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High Prospects at Prospect in San Francisco
Posted By foodgal On January 21, 2011 @ 5:28 am In Chefs,General,Restaurants | 12 Comments
You know you’re dining at a hot new place in San Francisco when on a chilly Sunday evening, it’s jam-packed with a well-known socialite at one table and a Euro-fashionista in neon pink fur vest and billboard-screaming sequined jeans at another.
Prospect is not just a place to be seen, though. It’s also a place to dine very, very well.
Of course, that’s expected when it’s a spin-off of one of the most popular and well-regarded restaurants in the city, Boulevard.
Executive Chef Ravi Kapur, who worked for eight years under Nancy Oakes at Boulevard, oversees this contemporary space with its soaring windows, bold canvasses on the wall, and large drum lights suspended from the ceiling.
Prospect, a short hop from the Hotel Vitale, has a more casual vibe than Boulevard, and a menu that’s a little easier on the pocketbook.
A couple of weeks ago, I was invited in as a guest of the restaurant.
After we were seated, an special amuse bouche greeted us — a tiny salad of maitake mushrooms, both shaved and fried tempura-style, garnished with pine nuts and shavings of black truffle. What a way to start the night.
My husband couldn’t resist the Green Goddess Salad ($14), which was served nicely chilled. This California dream of a dish was composed of mixed lettuces tossed with creamy avocado, crunchy cucumber, and a lovely assertive caper vinaigrette that made you want to eat every last leaf on the plate.
My starter of black cod ($15.50) was succulent, its silky flesh contrasted with the crunch of a shiso leaf that had been stuffed with chopped shrimp, then deep-fried. Shiitakes and matsutakes rounded out this Asian-inflected dish with a subtle red curry broth.
We also tried a salad of handpicked Dungeness crab ($16), an uptown version of a classic, which dazzled with creamy house-made ranch dressing, fried slivers of torpedo onion, and dollops of Uruguayan caviar.
Kapur’s dishes are so well-balanced, and he’s a master at texture. Every dish had a range of them. If there was something soft and languid on the plate, there was always something crispy, too, to lend character and definition.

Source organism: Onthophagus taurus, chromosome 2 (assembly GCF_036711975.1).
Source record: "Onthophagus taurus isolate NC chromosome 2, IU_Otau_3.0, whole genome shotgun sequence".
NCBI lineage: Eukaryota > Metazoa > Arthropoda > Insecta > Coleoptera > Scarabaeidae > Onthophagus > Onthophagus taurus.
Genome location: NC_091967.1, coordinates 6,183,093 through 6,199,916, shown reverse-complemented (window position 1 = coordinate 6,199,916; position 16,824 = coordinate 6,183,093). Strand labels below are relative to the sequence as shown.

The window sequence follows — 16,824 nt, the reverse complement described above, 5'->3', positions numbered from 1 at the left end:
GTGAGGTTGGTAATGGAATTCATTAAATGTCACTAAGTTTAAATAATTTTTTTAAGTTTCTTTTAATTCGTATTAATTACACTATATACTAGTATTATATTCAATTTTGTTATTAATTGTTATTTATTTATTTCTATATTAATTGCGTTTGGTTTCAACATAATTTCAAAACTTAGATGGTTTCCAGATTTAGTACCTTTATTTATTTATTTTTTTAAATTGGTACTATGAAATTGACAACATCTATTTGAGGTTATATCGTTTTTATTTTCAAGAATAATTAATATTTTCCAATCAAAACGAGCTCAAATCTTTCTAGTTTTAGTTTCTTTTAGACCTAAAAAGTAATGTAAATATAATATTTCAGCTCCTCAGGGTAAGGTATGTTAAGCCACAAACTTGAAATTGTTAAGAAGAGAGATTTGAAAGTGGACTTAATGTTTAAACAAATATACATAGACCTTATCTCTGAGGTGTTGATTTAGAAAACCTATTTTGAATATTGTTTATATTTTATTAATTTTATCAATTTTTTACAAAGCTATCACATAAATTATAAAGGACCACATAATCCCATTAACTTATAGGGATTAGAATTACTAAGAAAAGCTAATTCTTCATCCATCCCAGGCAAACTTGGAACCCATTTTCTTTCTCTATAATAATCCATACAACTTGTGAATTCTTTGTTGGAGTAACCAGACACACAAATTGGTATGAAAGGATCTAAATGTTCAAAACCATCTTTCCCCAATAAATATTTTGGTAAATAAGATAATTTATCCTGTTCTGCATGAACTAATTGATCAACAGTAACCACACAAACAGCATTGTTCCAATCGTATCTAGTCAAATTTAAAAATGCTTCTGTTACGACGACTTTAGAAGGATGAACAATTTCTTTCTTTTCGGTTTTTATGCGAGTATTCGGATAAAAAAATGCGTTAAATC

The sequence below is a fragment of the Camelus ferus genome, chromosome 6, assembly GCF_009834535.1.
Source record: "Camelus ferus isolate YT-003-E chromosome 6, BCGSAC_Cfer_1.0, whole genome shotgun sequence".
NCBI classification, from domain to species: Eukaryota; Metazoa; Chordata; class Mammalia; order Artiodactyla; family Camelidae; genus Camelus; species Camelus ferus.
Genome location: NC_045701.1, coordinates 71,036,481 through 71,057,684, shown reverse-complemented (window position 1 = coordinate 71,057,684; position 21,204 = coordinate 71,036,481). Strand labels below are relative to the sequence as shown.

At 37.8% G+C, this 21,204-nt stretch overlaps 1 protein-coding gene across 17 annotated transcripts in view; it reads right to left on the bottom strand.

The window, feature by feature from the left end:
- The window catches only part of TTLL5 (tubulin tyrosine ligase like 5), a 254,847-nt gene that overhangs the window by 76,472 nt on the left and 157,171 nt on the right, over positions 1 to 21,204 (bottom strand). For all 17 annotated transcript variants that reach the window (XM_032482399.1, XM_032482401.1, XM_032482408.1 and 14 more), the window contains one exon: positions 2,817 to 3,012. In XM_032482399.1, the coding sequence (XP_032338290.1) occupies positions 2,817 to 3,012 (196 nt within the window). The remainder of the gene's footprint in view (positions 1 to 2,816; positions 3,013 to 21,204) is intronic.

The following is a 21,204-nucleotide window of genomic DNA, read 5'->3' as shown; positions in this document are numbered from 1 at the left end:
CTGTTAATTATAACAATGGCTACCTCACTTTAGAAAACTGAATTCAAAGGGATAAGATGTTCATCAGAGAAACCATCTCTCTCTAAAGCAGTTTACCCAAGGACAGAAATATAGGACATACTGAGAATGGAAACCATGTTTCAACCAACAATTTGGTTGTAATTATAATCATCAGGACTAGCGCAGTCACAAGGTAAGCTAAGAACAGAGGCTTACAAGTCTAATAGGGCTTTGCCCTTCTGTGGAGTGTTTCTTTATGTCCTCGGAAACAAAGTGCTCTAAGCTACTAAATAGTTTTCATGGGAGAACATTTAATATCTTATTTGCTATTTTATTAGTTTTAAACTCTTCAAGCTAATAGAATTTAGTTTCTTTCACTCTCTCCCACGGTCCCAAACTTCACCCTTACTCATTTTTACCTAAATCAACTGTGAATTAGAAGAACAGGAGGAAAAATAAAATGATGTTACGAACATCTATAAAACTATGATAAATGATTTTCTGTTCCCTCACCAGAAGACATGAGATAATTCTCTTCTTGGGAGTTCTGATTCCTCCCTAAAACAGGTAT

My husband was fairly swooning over the Wagyu Zabuton ($33.50), a well-marbled cut from the center of the chuck roll that’s almost rib-eye-like in flavor and texture. The extremely juicy steak got a flourish from toasted nettles, maitake mushrooms, spiced parsnips and a little mound of farro enriched with tiny pieces of tender, beefy, oxtail.
My California halibut ($28) with celery root mousseline, salsify and clamshell mushrooms was fabulous and made all the more special by a satsuma hollandaise sauce. Think of the flavor of a creamsicle, only made thicker and creamier with lots of butter, and you get my drift.
Dessert at Prospect is playful and varied. If you just want to nosh on something small you can. Or you can go to town with something more substantial.
My husband and I shared the ricotta doughnuts ($8), served with huckleberry sauce. The ricotta gives the doughnuts a light, airy texture. For extra whimsy and a surprise burst of citrus, the doughnuts are rolled in sugar mixed with crushed lemon drop candies.
The pastry chef also sent to our table the cutest little ice cream sandwiches ever (four for $8). These two-bite wonders are composed of crisp, deep chocolate-y cookies with a filling of cinnamon swirl ice cream.
The housemade caramel popcorn ($5) may just put all others to shame. Prospect’s version is delightfully crunchy, buttery and so fresh tasting. The popped kernels are all separate, too, rather than in big clumps. A touch of salt and cocoa nibs makes this version much more balanced, and not so achingly sweet as so many others. You’re sure to be addicted from the first handful.
At Prospect, you never know just who’ll you see. But you’re sure to leave fully satisfied.
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